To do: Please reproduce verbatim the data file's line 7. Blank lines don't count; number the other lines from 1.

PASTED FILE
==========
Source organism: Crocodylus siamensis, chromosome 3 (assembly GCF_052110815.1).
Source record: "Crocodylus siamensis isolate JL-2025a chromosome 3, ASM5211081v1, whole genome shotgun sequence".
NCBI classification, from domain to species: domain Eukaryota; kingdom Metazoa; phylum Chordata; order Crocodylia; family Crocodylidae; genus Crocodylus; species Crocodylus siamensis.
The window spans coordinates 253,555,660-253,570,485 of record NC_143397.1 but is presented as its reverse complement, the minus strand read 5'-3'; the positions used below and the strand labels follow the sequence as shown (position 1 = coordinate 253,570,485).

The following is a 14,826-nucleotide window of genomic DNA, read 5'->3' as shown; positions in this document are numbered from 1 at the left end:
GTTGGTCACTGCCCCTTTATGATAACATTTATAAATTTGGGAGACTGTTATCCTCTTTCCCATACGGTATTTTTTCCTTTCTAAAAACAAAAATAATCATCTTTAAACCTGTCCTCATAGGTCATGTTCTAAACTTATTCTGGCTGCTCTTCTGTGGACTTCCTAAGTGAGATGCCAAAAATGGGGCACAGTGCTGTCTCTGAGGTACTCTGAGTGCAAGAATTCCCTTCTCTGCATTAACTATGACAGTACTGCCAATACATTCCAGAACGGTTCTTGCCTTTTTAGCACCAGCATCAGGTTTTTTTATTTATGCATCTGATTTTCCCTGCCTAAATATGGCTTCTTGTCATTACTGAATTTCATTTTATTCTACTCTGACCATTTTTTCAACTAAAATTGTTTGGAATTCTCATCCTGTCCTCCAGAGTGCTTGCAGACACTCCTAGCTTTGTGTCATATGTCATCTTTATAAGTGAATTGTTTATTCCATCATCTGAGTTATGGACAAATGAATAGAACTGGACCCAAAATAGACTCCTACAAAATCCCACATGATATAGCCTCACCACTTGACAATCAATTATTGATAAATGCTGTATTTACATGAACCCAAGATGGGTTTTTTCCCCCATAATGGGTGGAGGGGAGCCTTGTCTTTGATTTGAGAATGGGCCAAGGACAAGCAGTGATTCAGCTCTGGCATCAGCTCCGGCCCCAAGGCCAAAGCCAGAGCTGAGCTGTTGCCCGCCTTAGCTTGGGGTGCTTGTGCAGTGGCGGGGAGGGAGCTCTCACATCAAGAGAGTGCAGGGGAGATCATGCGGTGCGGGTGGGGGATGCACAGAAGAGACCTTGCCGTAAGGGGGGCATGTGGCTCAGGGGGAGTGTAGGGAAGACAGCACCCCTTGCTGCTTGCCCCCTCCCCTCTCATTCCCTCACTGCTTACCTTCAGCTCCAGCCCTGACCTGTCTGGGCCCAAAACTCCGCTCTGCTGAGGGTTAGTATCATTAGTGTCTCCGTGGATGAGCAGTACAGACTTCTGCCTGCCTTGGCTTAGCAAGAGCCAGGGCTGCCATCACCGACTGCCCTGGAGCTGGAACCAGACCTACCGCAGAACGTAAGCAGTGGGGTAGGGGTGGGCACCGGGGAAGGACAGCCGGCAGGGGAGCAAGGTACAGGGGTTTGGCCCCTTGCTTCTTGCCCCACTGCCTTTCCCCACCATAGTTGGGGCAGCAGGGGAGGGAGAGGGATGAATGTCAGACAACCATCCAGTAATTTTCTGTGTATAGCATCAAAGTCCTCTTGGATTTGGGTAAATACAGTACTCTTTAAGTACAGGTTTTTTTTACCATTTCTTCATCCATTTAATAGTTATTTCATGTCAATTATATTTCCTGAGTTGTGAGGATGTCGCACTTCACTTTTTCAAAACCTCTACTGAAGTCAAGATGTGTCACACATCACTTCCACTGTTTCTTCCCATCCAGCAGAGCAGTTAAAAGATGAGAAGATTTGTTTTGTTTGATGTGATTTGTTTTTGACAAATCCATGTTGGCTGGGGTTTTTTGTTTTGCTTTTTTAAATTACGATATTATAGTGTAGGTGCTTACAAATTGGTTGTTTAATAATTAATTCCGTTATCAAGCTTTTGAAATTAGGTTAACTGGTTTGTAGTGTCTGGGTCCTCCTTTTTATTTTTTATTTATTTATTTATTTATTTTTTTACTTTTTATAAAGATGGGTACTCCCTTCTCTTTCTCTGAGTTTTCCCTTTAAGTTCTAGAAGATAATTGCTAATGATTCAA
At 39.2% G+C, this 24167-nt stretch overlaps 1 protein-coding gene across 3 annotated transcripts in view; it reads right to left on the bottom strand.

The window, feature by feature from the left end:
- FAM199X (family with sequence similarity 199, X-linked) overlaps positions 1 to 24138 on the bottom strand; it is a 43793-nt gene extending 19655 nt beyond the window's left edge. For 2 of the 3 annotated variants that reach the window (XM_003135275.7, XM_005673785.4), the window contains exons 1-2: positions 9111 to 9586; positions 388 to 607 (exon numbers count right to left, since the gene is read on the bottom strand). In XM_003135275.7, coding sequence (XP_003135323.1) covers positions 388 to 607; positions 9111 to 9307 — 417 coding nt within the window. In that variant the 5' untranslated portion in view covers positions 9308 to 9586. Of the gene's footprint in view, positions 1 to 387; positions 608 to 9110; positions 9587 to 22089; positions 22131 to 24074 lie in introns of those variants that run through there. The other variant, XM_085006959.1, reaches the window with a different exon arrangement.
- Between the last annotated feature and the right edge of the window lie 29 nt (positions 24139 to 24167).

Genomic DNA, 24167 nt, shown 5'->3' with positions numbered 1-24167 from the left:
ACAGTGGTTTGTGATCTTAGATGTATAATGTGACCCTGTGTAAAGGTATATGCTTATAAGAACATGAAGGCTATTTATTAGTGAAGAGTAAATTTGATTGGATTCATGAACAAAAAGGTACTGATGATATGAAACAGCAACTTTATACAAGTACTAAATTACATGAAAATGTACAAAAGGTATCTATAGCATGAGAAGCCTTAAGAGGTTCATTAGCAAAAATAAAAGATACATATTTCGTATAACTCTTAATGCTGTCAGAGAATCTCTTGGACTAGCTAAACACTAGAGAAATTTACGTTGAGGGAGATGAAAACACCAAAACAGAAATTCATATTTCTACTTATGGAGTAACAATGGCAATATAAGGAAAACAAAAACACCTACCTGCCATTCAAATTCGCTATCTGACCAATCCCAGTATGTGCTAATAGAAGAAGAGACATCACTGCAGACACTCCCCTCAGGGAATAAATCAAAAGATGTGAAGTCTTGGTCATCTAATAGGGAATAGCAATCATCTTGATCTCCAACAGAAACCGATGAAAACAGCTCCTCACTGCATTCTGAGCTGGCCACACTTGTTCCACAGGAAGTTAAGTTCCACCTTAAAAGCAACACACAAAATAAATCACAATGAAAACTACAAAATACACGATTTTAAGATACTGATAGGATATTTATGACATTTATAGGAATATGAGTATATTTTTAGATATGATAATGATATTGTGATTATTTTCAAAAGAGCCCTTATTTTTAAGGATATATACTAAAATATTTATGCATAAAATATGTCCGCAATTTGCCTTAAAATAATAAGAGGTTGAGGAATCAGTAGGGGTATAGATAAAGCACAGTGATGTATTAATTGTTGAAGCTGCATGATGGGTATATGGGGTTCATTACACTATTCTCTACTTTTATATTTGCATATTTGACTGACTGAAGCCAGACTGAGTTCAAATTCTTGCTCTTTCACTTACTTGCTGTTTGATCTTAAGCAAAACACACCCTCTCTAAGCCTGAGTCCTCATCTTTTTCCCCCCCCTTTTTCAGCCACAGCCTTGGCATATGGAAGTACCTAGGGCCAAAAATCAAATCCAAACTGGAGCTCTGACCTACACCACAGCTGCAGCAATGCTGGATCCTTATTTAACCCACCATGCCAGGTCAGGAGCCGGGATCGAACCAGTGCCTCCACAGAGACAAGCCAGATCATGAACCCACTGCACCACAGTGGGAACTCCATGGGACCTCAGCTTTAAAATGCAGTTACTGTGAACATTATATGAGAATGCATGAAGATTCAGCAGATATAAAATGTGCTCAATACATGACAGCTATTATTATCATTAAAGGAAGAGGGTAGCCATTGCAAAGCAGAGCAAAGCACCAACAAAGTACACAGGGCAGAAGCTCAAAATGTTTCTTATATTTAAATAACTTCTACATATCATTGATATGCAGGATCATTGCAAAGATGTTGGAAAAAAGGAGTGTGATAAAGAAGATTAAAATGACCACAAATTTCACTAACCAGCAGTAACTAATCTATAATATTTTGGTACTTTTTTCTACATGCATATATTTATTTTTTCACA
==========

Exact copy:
At 39.2% G+C, this 24167-nt stretch overlaps 1 protein-coding gene across 3 annotated transcripts in view; it reads right to left on the bottom strand.